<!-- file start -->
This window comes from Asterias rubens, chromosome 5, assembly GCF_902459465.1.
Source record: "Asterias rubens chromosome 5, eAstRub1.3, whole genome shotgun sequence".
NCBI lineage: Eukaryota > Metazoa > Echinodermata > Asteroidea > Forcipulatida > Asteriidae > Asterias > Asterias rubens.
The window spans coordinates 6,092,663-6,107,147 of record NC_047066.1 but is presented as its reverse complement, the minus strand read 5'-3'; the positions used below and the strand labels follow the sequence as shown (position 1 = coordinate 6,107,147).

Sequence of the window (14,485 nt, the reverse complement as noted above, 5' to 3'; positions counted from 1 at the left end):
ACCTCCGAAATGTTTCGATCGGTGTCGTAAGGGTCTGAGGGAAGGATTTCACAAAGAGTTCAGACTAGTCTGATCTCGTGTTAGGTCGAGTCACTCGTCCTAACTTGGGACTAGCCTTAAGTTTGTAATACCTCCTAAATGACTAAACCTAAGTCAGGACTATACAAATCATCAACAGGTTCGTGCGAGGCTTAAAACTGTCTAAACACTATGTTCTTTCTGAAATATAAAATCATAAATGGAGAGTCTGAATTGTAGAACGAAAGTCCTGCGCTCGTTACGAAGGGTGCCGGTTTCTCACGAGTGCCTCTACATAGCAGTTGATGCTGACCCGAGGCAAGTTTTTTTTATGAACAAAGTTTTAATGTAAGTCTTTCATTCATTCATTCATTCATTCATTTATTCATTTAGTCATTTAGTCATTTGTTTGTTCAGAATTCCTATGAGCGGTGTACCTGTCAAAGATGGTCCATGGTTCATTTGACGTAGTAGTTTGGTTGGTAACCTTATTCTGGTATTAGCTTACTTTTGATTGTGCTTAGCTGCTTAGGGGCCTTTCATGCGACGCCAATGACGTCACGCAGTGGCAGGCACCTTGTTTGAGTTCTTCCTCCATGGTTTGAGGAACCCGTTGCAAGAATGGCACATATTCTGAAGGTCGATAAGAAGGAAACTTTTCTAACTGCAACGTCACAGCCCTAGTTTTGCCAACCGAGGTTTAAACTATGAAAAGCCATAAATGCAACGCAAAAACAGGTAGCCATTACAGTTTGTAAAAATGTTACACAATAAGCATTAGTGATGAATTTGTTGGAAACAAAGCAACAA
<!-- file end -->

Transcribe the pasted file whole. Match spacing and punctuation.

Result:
This window comes from Asterias rubens, chromosome 5, assembly GCF_902459465.1.
Source record: "Asterias rubens chromosome 5, eAstRub1.3, whole genome shotgun sequence".
NCBI lineage: Eukaryota > Metazoa > Echinodermata > Asteroidea > Forcipulatida > Asteriidae > Asterias > Asterias rubens.
The window spans coordinates 6,092,663-6,107,147 of record NC_047066.1 but is presented as its reverse complement, the minus strand read 5'-3'; the positions used below and the strand labels follow the sequence as shown (position 1 = coordinate 6,107,147).

Sequence of the window (14,485 nt, the reverse complement as noted above, 5' to 3'; positions counted from 1 at the left end):
ACCTCCGAAATGTTTCGATCGGTGTCGTAAGGGTCTGAGGGAAGGATTTCACAAAGAGTTCAGACTAGTCTGATCTCGTGTTAGGTCGAGTCACTCGTCCTAACTTGGGACTAGCCTTAAGTTTGTAATACCTCCTAAATGACTAAACCTAAGTCAGGACTATACAAATCATCAACAGGTTCGTGCGAGGCTTAAAACTGTCTAAACACTATGTTCTTTCTGAAATATAAAATCATAAATGGAGAGTCTGAATTGTAGAACGAAAGTCCTGCGCTCGTTACGAAGGGTGCCGGTTTCTCACGAGTGCCTCTACATAGCAGTTGATGCTGACCCGAGGCAAGTTTTTTTTATGAACAAAGTTTTAATGTAAGTCTTTCATTCATTCATTCATTCATTCATTTATTCATTTAGTCATTTAGTCATTTGTTTGTTCAGAATTCCTATGAGCGGTGTACCTGTCAAAGATGGTCCATGGTTCATTTGACGTAGTAGTTTGGTTGGTAACCTTATTCTGGTATTAGCTTACTTTTGATTGTGCTTAGCTGCTTAGGGGCCTTTCATGCGACGCCAATGACGTCACGCAGTGGCAGGCACCTTGTTTGAGTTCTTCCTCCATGGTTTGAGGAACCCGTTGCAAGAATGGCACATATTCTGAAGGTCGATAAGAAGGAAACTTTTCTAACTGCAACGTCACAGCCCTAGTTTTGCCAACCGAGGTTTAAACTATGAAAAGCCATAAATGCAACGCAAAAACAGGTAGCCATTACAGTTTGTAAAAATGTTACACAATAAGCATTAGTGATGAATTTGTTGGAAACAAAGCAACAA